Literary Orphans

“Betwixt and Between” and “Mephistopheles” by Raymond Luczak

 

BETWIXT AND BETWEEN

One day I was human. Then I wasn’t. I was alive, but not quite. I thought I was dead, but no. The onion skin of my being was inked with bruises. A great wind from the sea gustoed until the fingernails of my tears were dug into the mast of my life-boat. I flapped like a flag of no indeterminate country. The ocean laughed at me. I saw its vast mouth and it was hungry for a hors d’oeuvre like me. I scanned the waves for shadows of others I once knew by name and saw only fins sharpening its knives against the sandpaper of foam. I tried to conjure words in the astronomical dome of my brain, but such constellations failed to appear. My mojo was dust in the desert. I knew not which letters belonged to me, nor which letters I should belong to. Not a list, not a glossary, not an index, not a concordance. I was an alphabet soup filled with letters trying to pair up. The smog rose as if a copper lid taken off a plate. The sky turned clear as water sealed in cellophane. My heart is a dart poised in mid-air, waiting to puncture everything I’ve known.

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MEPHISTOPHELES

after U2’s music video of “Even Better than the Real Thing”

Spin down and between my legs and whoa I will tell you the answers to everything in this world. I will wriggle my leather-shimmied hips and sheath my fly-faceted face behind sunglasses that will fisheye everything you see around me as I leer at the preposterousness of your questions. Let’s face it, I’m too cool for you. Spin up and over my sexy ass and I will look back at you wondering what the hell I am doing to you. I will smile and unfurl my lamb-soft tongue releasing the cologne of my life. Words and images and emotions will overpower the stench of your nothingness. My musk deeply inhaled inside you with a longing for the rotten core of my sex will make you think you’ve fallen to the earth where worms are wrangling through the dark to crap out the worst of themselves only to leave behind the richness of life to come. Their bodies are pure nutrients. For a moment you cannot see. All you can do is to breathe slowly and think of yourself spinning around me in that centrifugal force of desire and madness, always orbiting in that elliptical way of mine but never kissing me. When you do at last exhale the residue of your remains, I will rope you in with my microphone and whisper a million lies that will be amplified inside your soul a billion times until you feel larger than the trillion meteors clusterfucking on their way to collide with this earth where we are still struggling to stay alive and relevant. Your death will be the orgasm of you.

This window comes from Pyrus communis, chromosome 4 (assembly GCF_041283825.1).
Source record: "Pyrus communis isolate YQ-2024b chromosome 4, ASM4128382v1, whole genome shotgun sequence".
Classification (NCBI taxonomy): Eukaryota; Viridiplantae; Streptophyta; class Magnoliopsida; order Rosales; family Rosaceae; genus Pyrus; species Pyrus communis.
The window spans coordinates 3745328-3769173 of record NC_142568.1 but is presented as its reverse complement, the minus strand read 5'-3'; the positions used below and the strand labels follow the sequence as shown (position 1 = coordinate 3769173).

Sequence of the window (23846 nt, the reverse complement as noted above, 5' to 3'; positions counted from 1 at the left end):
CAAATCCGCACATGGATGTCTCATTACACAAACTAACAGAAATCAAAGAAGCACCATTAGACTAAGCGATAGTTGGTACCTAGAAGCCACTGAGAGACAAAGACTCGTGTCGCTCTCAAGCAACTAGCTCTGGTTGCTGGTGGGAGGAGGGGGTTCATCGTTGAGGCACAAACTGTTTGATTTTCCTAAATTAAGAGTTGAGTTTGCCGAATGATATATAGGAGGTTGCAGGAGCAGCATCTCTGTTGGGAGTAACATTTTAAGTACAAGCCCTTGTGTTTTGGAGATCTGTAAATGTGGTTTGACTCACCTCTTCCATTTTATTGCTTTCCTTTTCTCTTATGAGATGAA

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Raymond Luczak is the author and editor of 22 books, including Flannelwood (Red Hen Press) and Lovejets: Queer Male Poets on 200 Years of Walt Whitman (Squares & Rebels). He lives in Minneapolis, Minnesota, and online at raymondluczak.com.

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–Art by Dom Crossley — Artist Profile